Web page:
It took a stem cell transplant from her sister to help Julie Polon survive Stage IV non-Hodgkin lymphoma. But the same treatment that saved her life also threatened to ruin it with side effects caused by a common and devastating condition.
Now, thanks to scientists at the Fred Hutchinson Cancer Research Center, Polon, a 47-year-old mother of five, has found a way to heal one of the worst symptoms of chronic graft-vs.-host disease, which occurs when cells from a stem cell donor attack the body of the host. In Polon’s case, the GVHD affected her intestines, her mouth, and, worst of all, her eyes.
Her case of ocular GVHD was so severe, the Colville, Washington, woman was recruited as one of the first participants in a clinical trial of bandage contact lenses, therapeutic devices that protect the cornea and soothe the dry eye, irritation, redness and light sensitivity suffered by many stem cell transplant patients.
“It feels like sand in your eye. Blinking was just awful. It’s the friction of your eyelid,” recalled Polon, who received her allogeneic stem cell transplant from her sister, Leah Rowe, in 2010, after chemotherapy and a transplant with her own cells failed to halt the aggressive cancer that targets white blood cells.
Starting two years ago, her dry eye condition got worse and worse, Polon said. Then, the GVHD started affecting her vision. Everything was blurry, from morning to night. She couldn’t read. She couldn’t watch TV.
“When we started this in April, my vision was just fuzzy enough that I was ready to stop driving,” said Polon, whose boys range in age from 17 to 26, with two still living at home, including a 20-year-old son with Down syndrome. “I was so worried at the thought of not being able to get my kids to school.”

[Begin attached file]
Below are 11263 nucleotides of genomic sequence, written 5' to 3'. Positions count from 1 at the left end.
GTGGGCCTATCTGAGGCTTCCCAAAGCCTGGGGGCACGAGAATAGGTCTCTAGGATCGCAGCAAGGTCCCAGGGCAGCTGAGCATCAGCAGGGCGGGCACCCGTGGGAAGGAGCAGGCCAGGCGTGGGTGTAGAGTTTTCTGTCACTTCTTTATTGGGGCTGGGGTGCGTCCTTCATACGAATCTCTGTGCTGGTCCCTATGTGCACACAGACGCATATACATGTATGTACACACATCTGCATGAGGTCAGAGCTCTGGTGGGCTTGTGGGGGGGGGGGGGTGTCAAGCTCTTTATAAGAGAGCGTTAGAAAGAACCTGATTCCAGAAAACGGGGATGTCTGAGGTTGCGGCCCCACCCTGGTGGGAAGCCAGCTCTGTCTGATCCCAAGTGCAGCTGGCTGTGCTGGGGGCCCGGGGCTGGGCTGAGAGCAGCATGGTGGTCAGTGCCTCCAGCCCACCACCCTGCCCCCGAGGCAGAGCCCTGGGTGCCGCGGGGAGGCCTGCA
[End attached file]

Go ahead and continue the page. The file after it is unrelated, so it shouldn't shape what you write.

That’s when she enrolled in the clinical trial designed by Dr. Stephanie Lee, a bone marrow transplant and GVHD expert at Fred Hutch, Dr. Tueng T. Shen, a professor of ophthalmology at the University of Washington, and their colleagues.
They studied the effect of bandage contact lenses in 19 patients with moderate to severe ocular GVHD. After four months of using the bandage contacts and regular doses of antibiotic eye drops, more than half of the patients – 54 percent – reported that their symptoms improved significantly.
The researchers hope to present their results in February at Bone Marrow Transplant Tandem Meetings planned by the Center for International Blood and Marrow Transplant Research, or CIBMTR, and the American Society for Blood and Marrow Transplantation, or ASBMT.
But Polon said she doesn’t need a presentation to know that the treatment is a success. She started feeling the benefits within a couple weeks.
“It’s been miraculous for me,” she said. “If it works for anybody else like it did for me, they’ll be so happy.”
The study was partially funded by the National Institutes of Health’s Office of Rare Diseases Research, the National Center for Advancing Translational Sciences and the National Cancer Institute. Contributors also included the David and Patricia Giuliani Family Foundation of Seattle.